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‘We could not take anything with us’: A boy’s story of the conflict and displacement in Yemen

UNICEF Yemen/2016/Fuad
© UNICEF Yemen/2016/Fuad
14-year-old Elias Jamel at Tharawan, a camp for displaced people at the outskirt of the Yemeni capital, Sana’a, fetches water for his family. He fled with his parents when intensive fighting reached his home city of Taiz.

By Bismarck Swangin

Sana’a, Yemen, 12 December 2016 - “I miss home. I miss school. I miss everything there”, 14-year-old Elias Jameel summed up the challenge of living in a makeshift settlement at the outskirts of Sana’a.

He was displaced from home because of intensive fighting in his hometown Taiz, located about 230 kilometres from Sana’a in the southern part of the country.

Jameel was in grade four when the fighting reached Taiz last year. He recalls that there was widespread bombardment and shelling not far from their home. People were killed, buildings were destroyed and schools were forced to close as it was no longer safe for children and teachers to go to school. “Life stopped”, he says. “We were really scared. Everything closed down, we could not get food or even water”.

During a short lull in the fighting, Jameel’s parents decided to leave Taiz and head towards the nation’s capital. He says it was the only way out and so his family had no option but to come to Sana’a city.

The journey from Taiz to Sana’a normally takes about five hours but not this time. It took Jameel and his family double the usual time due to the numerous check points along the way.
“Armed men stop the cars and check everything. We were so tired and we got sick of the journey” he says?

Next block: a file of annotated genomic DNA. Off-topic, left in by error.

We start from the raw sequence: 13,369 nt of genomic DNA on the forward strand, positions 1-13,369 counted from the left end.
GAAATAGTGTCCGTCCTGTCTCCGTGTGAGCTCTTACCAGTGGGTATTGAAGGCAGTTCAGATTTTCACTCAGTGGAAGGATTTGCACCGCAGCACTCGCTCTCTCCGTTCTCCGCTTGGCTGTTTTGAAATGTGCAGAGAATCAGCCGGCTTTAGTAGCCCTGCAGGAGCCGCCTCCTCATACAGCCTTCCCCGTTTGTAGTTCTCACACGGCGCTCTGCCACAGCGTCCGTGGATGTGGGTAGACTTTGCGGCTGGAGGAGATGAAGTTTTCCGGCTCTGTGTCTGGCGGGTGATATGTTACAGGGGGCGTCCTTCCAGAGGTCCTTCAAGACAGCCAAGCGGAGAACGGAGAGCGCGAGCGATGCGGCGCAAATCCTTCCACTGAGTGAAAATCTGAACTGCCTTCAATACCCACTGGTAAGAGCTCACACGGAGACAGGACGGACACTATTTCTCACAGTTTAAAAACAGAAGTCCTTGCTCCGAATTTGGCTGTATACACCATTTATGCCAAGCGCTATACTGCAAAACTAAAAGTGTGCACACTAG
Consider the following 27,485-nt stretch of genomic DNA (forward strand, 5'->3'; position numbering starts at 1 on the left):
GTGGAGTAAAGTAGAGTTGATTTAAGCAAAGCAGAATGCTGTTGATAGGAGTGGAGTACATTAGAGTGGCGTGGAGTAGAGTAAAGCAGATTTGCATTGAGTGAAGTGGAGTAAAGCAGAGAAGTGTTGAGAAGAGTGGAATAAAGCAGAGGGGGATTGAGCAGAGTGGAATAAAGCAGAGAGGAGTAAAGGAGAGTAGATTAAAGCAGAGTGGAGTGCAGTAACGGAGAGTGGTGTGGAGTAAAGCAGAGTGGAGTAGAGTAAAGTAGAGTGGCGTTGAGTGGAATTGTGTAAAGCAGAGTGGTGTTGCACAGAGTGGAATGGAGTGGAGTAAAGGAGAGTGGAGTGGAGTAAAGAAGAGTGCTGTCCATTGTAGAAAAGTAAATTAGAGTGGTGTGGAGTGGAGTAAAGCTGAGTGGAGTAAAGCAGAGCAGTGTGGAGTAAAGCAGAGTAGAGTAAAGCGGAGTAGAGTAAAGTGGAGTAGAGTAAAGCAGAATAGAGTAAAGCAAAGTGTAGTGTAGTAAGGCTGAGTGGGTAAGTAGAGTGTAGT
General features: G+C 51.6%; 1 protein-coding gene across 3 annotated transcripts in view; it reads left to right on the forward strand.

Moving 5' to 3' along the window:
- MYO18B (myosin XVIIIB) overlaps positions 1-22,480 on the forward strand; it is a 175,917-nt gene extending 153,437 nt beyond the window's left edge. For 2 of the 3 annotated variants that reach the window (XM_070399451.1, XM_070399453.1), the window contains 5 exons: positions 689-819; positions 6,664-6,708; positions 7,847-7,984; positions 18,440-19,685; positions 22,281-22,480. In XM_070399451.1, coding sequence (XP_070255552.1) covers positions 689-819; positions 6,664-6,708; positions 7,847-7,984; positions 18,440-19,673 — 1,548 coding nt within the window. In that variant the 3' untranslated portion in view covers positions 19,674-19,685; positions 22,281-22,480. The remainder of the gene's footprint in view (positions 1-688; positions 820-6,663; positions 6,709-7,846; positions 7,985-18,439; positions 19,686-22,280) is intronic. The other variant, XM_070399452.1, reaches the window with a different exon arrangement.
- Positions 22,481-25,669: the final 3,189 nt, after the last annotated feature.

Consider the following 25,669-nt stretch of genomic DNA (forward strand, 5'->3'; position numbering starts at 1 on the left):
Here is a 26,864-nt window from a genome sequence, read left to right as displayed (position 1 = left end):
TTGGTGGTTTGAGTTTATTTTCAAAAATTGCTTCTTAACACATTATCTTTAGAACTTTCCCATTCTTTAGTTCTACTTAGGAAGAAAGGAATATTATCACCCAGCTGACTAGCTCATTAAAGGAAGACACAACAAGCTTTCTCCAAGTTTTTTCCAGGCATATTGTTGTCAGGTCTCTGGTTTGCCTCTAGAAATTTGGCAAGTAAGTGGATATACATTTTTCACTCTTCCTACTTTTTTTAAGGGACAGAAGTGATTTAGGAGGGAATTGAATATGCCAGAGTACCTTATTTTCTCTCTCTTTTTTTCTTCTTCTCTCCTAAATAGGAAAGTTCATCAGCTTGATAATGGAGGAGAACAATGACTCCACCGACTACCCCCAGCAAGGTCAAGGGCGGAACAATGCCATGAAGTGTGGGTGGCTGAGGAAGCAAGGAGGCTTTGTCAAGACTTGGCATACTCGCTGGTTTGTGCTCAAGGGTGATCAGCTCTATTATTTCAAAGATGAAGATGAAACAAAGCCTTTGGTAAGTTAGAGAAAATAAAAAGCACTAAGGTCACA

Even though they didn’t have a place to stay in Sana’a, the family rented a car and drove away leaving their homes behind. “We did not take with us anything. Not even food or water”, he said.

They disembarked at Tharawan, a temporary settlement at the outskirts of Sana’a city where displaced people were already camping. Here, his family set up a makeshift shelter made of tents. This is what he calls home now but the conditions are tough. They keep piling wood and stones on top of the tents so that these do not blown away because of heavy winds. “Home was much better than this place because there we have our own things but here we have nothing”, he said.

Jameel’s single wish is for peace to return so that he and his family can return home. “I want the fighting to end so that I can go to school again. I want good food and clean water just like before”.

But a renewed wave of fighting in recent days means such a return is unlikely, at least not any time soon.

Yemen has been engulfed in fighting since March 2015 when a brutal conflict escalated between warring parties. As a result 3.2 million civilians, among them many children have been forced to flee their homes.

The longer these children stay in displacement, the longer the scars of displacement will stay in their lives.

While they struggle with the immediate impact of displacement-sleeping in the open and inadequate-the overall consequences will last long. They face a high risk to drop out of school, being recruited by armed groups and exposure to abuse and exploitation. This will jeopardize not only their future but that of the country.

Over all, displaced children now face a greater challenge to survive and grow to their full potential. Their access to basic services such as health, clean water, education and protection services is now severely curtailed. Others have been separated from their families and now have to fend for themselves.

UNICEF is also supporting community-based child- friendly spaces where children affected by the conflict are given psychosocial support to help them overcome the horrors of the conflict.

To ensure children like Jameel don’t miss out on their education, UNICEF is supporting the Back-To-School, a campaign to assist 2.5 million children get back to learning. School stationery have been distributed to 900,000 children, with a priority on displaced children.



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